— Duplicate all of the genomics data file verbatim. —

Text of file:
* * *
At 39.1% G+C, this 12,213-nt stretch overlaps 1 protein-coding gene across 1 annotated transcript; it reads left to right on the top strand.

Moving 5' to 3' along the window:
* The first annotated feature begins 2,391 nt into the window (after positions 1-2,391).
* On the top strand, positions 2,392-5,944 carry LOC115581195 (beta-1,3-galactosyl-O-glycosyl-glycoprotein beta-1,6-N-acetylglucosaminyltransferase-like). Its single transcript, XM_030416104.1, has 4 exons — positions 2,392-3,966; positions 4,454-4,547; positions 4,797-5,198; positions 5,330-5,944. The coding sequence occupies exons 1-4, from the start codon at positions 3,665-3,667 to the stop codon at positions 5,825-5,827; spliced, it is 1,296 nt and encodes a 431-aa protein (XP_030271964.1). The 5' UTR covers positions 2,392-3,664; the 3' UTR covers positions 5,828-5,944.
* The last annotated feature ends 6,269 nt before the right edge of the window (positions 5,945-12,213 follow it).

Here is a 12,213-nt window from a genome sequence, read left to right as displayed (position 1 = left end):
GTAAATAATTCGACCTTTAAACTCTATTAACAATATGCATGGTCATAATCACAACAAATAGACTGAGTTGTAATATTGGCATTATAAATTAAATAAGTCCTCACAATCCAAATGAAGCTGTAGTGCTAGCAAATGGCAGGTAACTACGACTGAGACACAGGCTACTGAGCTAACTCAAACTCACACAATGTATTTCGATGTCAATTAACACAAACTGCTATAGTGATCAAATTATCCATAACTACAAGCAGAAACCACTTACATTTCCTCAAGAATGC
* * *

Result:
At 39.1% G+C, this 12,213-nt stretch overlaps 1 protein-coding gene across 1 annotated transcript; it reads left to right on the top strand.

Moving 5' to 3' along the window:
* The first annotated feature begins 2,391 nt into the window (after positions 1-2,391).
* On the top strand, positions 2,392-5,944 carry LOC115581195 (beta-1,3-galactosyl-O-glycosyl-glycoprotein beta-1,6-N-acetylglucosaminyltransferase-like). Its single transcript, XM_030416104.1, has 4 exons — positions 2,392-3,966; positions 4,454-4,547; positions 4,797-5,198; positions 5,330-5,944. The coding sequence occupies exons 1-4, from the start codon at positions 3,665-3,667 to the stop codon at positions 5,825-5,827; spliced, it is 1,296 nt and encodes a 431-aa protein (XP_030271964.1). The 5' UTR covers positions 2,392-3,664; the 3' UTR covers positions 5,828-5,944.
* The last annotated feature ends 6,269 nt before the right edge of the window (positions 5,945-12,213 follow it).

Here is a 12,213-nt window from a genome sequence, read left to right as displayed (position 1 = left end):
GTAAATAATTCGACCTTTAAACTCTATTAACAATATGCATGGTCATAATCACAACAAATAGACTGAGTTGTAATATTGGCATTATAAATTAAATAAGTCCTCACAATCCAAATGAAGCTGTAGTGCTAGCAAATGGCAGGTAACTACGACTGAGACACAGGCTACTGAGCTAACTCAAACTCACACAATGTATTTCGATGTCAATTAACACAAACTGCTATAGTGATCAAATTATCCATAACTACAAGCAGAAACCACTTACATTTCCTCAAGAATGC